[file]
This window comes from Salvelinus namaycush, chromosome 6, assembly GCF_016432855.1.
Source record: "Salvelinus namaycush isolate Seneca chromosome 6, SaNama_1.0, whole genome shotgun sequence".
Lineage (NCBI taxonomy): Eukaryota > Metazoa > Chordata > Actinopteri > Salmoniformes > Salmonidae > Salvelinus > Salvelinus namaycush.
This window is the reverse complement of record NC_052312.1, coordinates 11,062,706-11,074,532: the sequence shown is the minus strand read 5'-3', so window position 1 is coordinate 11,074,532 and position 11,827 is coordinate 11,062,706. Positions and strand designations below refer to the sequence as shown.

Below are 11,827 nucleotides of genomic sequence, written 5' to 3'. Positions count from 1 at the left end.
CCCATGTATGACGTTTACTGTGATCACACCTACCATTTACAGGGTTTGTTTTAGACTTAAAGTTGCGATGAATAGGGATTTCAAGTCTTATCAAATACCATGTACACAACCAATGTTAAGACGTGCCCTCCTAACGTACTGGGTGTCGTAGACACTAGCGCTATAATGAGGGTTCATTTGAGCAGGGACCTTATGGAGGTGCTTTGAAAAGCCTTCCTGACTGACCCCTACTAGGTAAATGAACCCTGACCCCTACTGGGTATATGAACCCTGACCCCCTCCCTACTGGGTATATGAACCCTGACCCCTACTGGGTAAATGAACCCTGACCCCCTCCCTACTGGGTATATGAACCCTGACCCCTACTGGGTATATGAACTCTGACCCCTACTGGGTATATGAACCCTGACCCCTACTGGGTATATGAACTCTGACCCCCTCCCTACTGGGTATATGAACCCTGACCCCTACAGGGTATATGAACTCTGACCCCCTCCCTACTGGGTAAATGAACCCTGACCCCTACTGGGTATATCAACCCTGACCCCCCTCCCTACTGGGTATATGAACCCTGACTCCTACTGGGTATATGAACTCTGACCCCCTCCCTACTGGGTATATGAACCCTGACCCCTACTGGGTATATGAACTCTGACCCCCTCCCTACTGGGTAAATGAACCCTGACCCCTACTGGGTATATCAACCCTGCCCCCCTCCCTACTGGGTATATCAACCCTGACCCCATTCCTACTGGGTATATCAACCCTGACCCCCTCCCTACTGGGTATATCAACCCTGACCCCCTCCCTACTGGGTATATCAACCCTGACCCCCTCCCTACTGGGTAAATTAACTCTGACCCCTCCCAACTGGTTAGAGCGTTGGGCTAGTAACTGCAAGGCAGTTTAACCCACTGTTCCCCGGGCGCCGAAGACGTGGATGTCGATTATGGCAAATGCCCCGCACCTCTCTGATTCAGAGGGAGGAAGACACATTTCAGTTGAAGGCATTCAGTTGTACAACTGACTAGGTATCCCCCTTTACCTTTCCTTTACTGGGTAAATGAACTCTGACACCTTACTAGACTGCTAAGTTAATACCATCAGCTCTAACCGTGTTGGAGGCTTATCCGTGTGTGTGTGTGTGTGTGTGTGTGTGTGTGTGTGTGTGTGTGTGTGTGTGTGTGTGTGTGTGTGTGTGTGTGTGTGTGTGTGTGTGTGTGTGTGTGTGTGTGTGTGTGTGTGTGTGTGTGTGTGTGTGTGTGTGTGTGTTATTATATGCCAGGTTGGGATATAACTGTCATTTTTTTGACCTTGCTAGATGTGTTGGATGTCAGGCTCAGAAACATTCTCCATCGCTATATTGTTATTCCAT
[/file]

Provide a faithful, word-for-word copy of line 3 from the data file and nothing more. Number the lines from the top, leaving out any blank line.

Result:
Lineage (NCBI taxonomy): Eukaryota > Metazoa > Chordata > Actinopteri > Salmoniformes > Salmonidae > Salvelinus > Salvelinus namaycush.